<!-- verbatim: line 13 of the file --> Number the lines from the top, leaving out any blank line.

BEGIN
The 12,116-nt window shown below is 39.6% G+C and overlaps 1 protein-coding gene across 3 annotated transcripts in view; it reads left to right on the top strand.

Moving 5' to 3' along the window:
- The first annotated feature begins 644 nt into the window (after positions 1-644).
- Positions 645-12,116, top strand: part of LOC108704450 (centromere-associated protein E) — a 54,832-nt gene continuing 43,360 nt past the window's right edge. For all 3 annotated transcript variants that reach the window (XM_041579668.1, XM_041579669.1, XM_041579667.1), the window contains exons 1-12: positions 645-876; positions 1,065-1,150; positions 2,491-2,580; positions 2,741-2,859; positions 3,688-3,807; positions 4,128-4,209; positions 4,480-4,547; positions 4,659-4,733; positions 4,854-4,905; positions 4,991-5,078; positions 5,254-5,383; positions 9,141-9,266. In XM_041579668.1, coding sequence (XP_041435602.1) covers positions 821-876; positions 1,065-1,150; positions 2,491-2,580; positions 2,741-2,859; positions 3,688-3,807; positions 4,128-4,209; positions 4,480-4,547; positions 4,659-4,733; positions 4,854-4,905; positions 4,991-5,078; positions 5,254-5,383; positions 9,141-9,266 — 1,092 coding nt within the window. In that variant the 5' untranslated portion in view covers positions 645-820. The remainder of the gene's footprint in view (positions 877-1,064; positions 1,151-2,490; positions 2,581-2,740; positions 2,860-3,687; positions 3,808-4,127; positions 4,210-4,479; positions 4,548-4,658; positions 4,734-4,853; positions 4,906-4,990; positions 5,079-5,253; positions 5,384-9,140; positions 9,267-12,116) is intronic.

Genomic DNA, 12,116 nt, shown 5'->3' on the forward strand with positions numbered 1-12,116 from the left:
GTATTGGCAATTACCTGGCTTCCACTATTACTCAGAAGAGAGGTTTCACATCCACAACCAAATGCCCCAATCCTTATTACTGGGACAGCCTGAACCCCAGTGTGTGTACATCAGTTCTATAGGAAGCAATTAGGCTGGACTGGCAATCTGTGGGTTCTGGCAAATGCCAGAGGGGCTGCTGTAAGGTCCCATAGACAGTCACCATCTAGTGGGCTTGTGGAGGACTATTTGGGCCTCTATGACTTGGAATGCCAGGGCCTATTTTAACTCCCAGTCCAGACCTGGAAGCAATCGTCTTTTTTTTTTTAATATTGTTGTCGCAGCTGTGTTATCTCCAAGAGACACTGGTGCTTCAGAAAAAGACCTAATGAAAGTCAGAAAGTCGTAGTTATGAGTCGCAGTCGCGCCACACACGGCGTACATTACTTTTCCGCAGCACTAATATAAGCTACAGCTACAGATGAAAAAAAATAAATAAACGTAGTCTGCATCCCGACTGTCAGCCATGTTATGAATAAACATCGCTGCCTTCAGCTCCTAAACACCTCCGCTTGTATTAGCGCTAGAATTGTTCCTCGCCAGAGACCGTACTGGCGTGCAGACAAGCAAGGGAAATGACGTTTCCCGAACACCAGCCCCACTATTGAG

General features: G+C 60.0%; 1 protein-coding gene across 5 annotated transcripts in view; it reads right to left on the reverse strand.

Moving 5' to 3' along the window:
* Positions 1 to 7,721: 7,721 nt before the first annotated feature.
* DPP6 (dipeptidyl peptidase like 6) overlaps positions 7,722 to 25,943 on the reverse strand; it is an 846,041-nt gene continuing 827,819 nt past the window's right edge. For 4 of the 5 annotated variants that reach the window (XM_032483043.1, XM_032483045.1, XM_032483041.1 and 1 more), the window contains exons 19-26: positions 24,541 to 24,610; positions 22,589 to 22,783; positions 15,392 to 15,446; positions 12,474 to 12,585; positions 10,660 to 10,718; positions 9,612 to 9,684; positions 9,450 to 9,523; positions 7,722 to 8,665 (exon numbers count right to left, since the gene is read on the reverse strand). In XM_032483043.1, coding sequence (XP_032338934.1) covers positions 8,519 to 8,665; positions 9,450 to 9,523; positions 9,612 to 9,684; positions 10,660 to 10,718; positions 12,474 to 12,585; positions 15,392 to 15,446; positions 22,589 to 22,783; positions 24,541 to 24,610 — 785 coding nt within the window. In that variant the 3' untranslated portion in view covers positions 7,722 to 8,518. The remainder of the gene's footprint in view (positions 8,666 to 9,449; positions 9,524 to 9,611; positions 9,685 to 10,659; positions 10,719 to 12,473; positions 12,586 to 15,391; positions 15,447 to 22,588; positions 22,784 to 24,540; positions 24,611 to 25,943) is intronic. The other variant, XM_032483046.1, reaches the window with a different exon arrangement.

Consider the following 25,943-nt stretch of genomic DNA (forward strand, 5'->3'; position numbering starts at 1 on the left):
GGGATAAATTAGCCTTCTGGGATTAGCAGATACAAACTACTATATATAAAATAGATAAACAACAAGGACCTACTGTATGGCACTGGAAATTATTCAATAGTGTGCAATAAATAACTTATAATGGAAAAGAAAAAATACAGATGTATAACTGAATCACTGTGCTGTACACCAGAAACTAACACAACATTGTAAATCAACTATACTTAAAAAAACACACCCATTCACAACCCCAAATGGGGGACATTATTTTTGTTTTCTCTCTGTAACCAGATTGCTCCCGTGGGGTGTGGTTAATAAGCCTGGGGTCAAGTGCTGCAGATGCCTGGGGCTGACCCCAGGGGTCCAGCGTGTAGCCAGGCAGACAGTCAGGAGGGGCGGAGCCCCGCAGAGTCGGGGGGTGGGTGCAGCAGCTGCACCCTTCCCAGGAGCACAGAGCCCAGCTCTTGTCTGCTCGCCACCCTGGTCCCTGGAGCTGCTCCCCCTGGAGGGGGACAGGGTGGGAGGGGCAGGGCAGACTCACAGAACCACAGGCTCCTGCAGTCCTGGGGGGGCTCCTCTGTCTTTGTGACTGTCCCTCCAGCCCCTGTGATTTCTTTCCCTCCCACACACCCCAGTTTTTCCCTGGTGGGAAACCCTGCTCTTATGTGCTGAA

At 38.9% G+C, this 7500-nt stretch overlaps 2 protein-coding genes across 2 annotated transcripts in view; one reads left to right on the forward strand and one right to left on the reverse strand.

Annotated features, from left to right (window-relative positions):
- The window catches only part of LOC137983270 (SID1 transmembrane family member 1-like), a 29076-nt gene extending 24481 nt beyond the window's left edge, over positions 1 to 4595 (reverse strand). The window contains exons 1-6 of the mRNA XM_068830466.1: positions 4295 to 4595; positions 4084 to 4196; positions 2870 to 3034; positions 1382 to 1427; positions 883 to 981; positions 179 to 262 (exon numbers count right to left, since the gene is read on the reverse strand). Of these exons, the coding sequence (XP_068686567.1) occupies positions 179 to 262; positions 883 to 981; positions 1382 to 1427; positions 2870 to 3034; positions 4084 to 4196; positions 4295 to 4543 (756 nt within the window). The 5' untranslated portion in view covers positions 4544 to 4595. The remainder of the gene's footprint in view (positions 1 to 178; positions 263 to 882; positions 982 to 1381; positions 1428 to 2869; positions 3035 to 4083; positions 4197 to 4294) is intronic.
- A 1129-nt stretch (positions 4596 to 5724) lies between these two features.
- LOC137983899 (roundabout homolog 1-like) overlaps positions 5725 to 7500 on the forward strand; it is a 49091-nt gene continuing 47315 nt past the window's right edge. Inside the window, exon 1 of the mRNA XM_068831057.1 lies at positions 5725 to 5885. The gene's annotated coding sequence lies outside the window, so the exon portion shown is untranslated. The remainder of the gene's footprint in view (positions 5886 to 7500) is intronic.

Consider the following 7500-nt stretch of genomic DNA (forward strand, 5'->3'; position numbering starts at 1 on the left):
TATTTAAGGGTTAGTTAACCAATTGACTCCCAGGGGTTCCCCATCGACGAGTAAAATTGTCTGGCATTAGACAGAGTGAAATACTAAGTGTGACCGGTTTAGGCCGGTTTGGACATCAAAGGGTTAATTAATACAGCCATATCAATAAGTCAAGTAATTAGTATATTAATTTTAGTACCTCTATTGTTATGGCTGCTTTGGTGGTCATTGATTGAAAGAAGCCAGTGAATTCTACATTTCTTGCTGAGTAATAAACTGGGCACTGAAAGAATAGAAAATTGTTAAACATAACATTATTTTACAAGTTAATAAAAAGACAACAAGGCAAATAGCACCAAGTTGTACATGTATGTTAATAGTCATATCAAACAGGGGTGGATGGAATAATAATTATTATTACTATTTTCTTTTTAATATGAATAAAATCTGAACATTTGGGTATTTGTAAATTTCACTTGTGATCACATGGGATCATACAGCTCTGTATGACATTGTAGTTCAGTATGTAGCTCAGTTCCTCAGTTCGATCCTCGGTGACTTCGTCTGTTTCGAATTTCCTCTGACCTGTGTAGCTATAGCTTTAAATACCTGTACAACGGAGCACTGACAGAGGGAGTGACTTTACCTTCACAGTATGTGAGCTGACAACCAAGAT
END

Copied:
At 38.9% G+C, this 7500-nt stretch overlaps 2 protein-coding genes across 2 annotated transcripts in view; one reads left to right on the forward strand and one right to left on the reverse strand.